- Research article
- Open Access
Decreasing patient cost and travel time through pediatric rheumatology telemedicine visits
© The Author(s). 2016
- Received: 6 July 2016
- Accepted: 15 September 2016
- Published: 20 September 2016
There is a critical shortage of pediatric rheumatologists in the US. Substantial travel to clinics can impose time and monetary burdens on families. The aim of this study was to evaluate the cost of in-person pediatric rheumatology visits for families and determine if telemedicine clinics resulted in time and cost savings. Factors associated with interest in telemedicine were also explored.
Surveys were offered to parents and guardians of patients in Pediatric Rheumatology follow-up clinics in Kansas City, Missouri, the primary site of in-person care, and at a telemedicine outreach site 160 miles away, in Joplin, Missouri. Survey questions were asked about non-medical, out-of-pocket costs associated with the appointment and interest in a telemedicine clinic.
At the primary Kansas City clinic, the median distance traveled one-way was 40 miles [IQR = 18–80]. In the Joplin sample, the median distance traveled to the telemedicine clinic was 60 miles [IQR = 20–85] compared to 175 miles [IQR = 160–200] for the same cohort of patients when seen in Kansas City (p < 0.001). When the Joplin cohort was seen via telemedicine they missed less time from work and school (p = 0.028, p = 0.003, respectively) and a smaller percentage spent money on food compared to when they had traveled to Kansas City (p < 0.001). There was no statistical difference between the Joplin cohort when they had traveled to Kansas City and the Kansas City cohort in terms of miles driven to clinic, time missed from work and school, and percentage of subjects who spent money on food.
Traditional in-person visits can result in a financial toll on families, which can be ameliorated by the use of telemedicine. Telemedicine leveled the economic burden of clinic visits so that when the Joplin cohort was seen via telemedicine, they experienced costs similar to the Kansas City cohort.
- Pediatric rheumatology
- Financial burden
Although the subspecialty of pediatric rheumatology has grown in recent years, a critical shortage of pediatric rheumatologists remains. Several states have no pediatric rheumatology representation, and in states where present, the majority reside in academic centers located in larger, more populated cities . As of July, 2015 there were eight states that did not have a pediatric rheumatologist to provide care and seven states had only one . Even if a family obtains an appointment with a pediatric rheumatologist, they often have to travel a considerable distance for this care; the mean distance to the nearest pediatric rheumatologist in the U.S. in 2006 was 60 miles . Frequent appointments for on-going, long-term chronic care can result in excessive time missed from work and school as well as other monetary expenses associated with travel.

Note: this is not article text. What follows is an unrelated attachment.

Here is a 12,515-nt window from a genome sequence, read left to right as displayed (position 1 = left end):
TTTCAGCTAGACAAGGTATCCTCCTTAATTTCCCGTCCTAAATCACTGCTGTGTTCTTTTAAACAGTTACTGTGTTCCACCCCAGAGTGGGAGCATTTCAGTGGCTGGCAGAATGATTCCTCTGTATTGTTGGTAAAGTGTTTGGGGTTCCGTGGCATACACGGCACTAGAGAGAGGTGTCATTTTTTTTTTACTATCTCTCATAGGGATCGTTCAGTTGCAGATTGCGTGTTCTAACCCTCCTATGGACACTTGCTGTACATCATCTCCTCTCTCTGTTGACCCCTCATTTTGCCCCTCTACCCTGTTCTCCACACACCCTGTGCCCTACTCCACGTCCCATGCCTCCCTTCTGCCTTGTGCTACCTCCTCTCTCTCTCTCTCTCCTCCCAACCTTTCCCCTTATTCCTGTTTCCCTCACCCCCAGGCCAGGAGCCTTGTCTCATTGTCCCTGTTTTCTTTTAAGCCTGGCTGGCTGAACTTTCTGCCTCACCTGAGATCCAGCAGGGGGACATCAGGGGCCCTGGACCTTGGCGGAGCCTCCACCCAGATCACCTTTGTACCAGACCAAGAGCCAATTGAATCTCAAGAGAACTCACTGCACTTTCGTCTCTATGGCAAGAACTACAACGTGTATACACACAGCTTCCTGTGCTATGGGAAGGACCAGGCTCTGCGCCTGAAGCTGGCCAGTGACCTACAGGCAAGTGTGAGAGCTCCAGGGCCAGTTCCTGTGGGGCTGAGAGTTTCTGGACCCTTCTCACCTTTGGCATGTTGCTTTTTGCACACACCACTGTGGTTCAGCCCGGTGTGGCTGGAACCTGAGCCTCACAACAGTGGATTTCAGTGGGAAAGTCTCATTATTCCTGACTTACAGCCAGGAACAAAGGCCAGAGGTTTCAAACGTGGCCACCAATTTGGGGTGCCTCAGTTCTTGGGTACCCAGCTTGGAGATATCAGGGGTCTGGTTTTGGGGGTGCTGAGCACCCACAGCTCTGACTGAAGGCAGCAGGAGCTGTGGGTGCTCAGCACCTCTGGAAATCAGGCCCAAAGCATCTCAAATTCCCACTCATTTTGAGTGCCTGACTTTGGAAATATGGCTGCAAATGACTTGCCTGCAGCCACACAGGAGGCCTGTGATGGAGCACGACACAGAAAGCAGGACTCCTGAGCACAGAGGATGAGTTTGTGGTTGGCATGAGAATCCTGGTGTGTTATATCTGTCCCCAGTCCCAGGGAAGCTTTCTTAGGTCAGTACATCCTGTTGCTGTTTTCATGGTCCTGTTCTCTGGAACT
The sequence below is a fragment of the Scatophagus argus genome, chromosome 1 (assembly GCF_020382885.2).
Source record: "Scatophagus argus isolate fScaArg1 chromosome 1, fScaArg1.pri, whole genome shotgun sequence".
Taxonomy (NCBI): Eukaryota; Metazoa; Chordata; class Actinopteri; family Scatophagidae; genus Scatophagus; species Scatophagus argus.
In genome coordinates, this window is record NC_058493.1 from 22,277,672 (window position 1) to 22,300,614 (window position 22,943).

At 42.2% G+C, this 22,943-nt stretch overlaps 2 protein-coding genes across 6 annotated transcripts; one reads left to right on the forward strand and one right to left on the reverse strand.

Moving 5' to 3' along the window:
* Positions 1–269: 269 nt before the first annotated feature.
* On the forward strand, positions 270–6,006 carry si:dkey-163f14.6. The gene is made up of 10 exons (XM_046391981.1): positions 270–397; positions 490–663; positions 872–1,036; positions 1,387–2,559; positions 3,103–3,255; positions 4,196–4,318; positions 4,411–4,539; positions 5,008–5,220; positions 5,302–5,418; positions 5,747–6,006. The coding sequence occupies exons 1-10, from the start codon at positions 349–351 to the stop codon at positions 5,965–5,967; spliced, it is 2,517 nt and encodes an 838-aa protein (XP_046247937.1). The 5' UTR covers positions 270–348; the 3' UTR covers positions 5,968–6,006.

Telemedicine has been suggested as a method to combat the shortage of pediatric rheumatologists and address barriers in access to care in the US [3, 4]. Telemedicine is defined as “the use of medical information exchanged from one site to another via electronic communications to improve a patient’s clinical health status” . It is infrequently utilized in pediatric rheumatology; a recent study of 77 pediatric rheumatology practices in the US found that only three practices (4 %) had used telemedicine, demonstrating the underutilization of this method despite its suggested potential to improve access to care .
Telemedicine has been successfully implemented in a variety of other pediatric subspecialties, however. Randomized controlled studies have shown the effectiveness of telemedicine in children with mental health issues, including the provision of psychotherapy and in children with attention deficit/hyperactivity disorder [7, 8]. Health care services, such as psychology, social work, and physical and occupational therapy, which are often incorporated in the team-based care approach used in pediatric rheumatology, have been effectively delivered via telemedicine [9–13]. Telemedicine has also been successfully applied to more acute care settings, such as in level I or II nurseries, emergency departments, and in some hospitalized patients who require subspecialty care [14–16]. The American Academy of Pediatrics recently issued a policy statement advocating for the use of telemedicine to address health care access and physician workforce shortages .
Children with rheumatic diseases make frequent visits to the rheumatologist for ongoing care, yet limited literature describes the costs to families to attend clinic visits or the impact of telemedicine in pediatric rheumatology. The primary goal of this pilot study was to determine the financial costs to families associated with traditional, in-person pediatric rheumatology clinic visits and to evaluate if telemedicine clinic visits decrease financial obligations. A secondary goal was to assess interest in telemedicine among patients seen in the traditional clinic setting and determine factors associated with increased interest.
A single center, multi-site cross-sectional survey study was conducted at a large Midwestern academic pediatric medical center. Surveys were offered to parents and guardians of children seen for routine follow-up care in the pediatric rheumatology clinic. All patients had a known rheumatic disease and were targeted for participation at a follow up appointment. The traditional in-person visits occurred at the Children’s Mercy-Kansas City rheumatology clinic in Kansas City, Missouri, which is the primary site for the hospital system’s inpatient and outpatient care. The pediatric rheumatology telemedicine clinic is located in Joplin, Missouri, which is approximately 160 miles from Kansas City, Missouri. Telemedicine visits were performed in accordance with the Children’s Mercy telemedicine policies and procedures. These follow up visits occurred through a live, interactive audio-visual link. Additional peripheral devices, including stethoscopes, otoscopes, and mobile cameras were all available during the exam. A nurse facilitator who underwent training on the rheumatology physical examination examined the patient in Joplin while the physician in Kansas City observed and directed the exam.